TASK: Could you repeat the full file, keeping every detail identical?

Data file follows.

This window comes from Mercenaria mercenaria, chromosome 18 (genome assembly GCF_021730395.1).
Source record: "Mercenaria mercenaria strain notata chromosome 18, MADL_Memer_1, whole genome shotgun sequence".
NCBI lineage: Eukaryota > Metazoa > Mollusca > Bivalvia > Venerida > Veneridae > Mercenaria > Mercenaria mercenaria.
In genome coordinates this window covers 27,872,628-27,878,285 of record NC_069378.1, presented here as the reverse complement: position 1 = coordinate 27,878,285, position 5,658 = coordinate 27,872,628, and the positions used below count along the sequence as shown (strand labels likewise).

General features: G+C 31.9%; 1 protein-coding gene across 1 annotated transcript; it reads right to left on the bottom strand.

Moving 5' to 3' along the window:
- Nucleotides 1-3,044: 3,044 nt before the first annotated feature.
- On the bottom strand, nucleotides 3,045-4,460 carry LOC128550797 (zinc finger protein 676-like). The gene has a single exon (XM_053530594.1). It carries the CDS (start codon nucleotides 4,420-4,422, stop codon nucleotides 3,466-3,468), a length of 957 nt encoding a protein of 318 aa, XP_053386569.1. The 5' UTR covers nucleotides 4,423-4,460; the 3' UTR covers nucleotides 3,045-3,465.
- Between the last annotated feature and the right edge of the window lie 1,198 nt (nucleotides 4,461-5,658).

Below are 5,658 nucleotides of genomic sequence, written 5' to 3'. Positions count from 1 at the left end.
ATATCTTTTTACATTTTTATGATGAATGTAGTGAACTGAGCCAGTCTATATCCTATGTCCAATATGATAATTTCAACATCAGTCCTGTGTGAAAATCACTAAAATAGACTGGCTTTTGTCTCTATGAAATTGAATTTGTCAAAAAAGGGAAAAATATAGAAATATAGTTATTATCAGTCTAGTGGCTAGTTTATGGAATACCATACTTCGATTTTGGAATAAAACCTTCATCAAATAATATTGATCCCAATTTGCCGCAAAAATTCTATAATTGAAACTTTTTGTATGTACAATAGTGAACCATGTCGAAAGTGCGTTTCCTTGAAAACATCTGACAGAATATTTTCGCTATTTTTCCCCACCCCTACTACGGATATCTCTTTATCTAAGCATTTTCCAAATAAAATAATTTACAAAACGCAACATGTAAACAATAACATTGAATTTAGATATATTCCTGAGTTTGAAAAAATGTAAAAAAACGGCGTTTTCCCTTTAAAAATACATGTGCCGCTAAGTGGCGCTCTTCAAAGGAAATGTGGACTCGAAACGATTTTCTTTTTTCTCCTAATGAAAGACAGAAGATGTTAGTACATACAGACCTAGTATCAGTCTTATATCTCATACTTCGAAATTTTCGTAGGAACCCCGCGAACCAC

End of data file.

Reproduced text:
This window comes from Mercenaria mercenaria, chromosome 18 (genome assembly GCF_021730395.1).
Source record: "Mercenaria mercenaria strain notata chromosome 18, MADL_Memer_1, whole genome shotgun sequence".
NCBI lineage: Eukaryota > Metazoa > Mollusca > Bivalvia > Venerida > Veneridae > Mercenaria > Mercenaria mercenaria.
In genome coordinates this window covers 27,872,628-27,878,285 of record NC_069378.1, presented here as the reverse complement: position 1 = coordinate 27,878,285, position 5,658 = coordinate 27,872,628, and the positions used below count along the sequence as shown (strand labels likewise).

General features: G+C 31.9%; 1 protein-coding gene across 1 annotated transcript; it reads right to left on the bottom strand.

Moving 5' to 3' along the window:
- Nucleotides 1-3,044: 3,044 nt before the first annotated feature.
- On the bottom strand, nucleotides 3,045-4,460 carry LOC128550797 (zinc finger protein 676-like). The gene has a single exon (XM_053530594.1). It carries the CDS (start codon nucleotides 4,420-4,422, stop codon nucleotides 3,466-3,468), a length of 957 nt encoding a protein of 318 aa, XP_053386569.1. The 5' UTR covers nucleotides 4,423-4,460; the 3' UTR covers nucleotides 3,045-3,465.
- Between the last annotated feature and the right edge of the window lie 1,198 nt (nucleotides 4,461-5,658).

Below are 5,658 nucleotides of genomic sequence, written 5' to 3'. Positions count from 1 at the left end.
ATATCTTTTTACATTTTTATGATGAATGTAGTGAACTGAGCCAGTCTATATCCTATGTCCAATATGATAATTTCAACATCAGTCCTGTGTGAAAATCACTAAAATAGACTGGCTTTTGTCTCTATGAAATTGAATTTGTCAAAAAAGGGAAAAATATAGAAATATAGTTATTATCAGTCTAGTGGCTAGTTTATGGAATACCATACTTCGATTTTGGAATAAAACCTTCATCAAATAATATTGATCCCAATTTGCCGCAAAAATTCTATAATTGAAACTTTTTGTATGTACAATAGTGAACCATGTCGAAAGTGCGTTTCCTTGAAAACATCTGACAGAATATTTTCGCTATTTTTCCCCACCCCTACTACGGATATCTCTTTATCTAAGCATTTTCCAAATAAAATAATTTACAAAACGCAACATGTAAACAATAACATTGAATTTAGATATATTCCTGAGTTTGAAAAAATGTAAAAAAACGGCGTTTTCCCTTTAAAAATACATGTGCCGCTAAGTGGCGCTCTTCAAAGGAAATGTGGACTCGAAACGATTTTCTTTTTTCTCCTAATGAAAGACAGAAGATGTTAGTACATACAGACCTAGTATCAGTCTTATATCTCATACTTCGAAATTTTCGTAGGAACCCCGCGAACCAC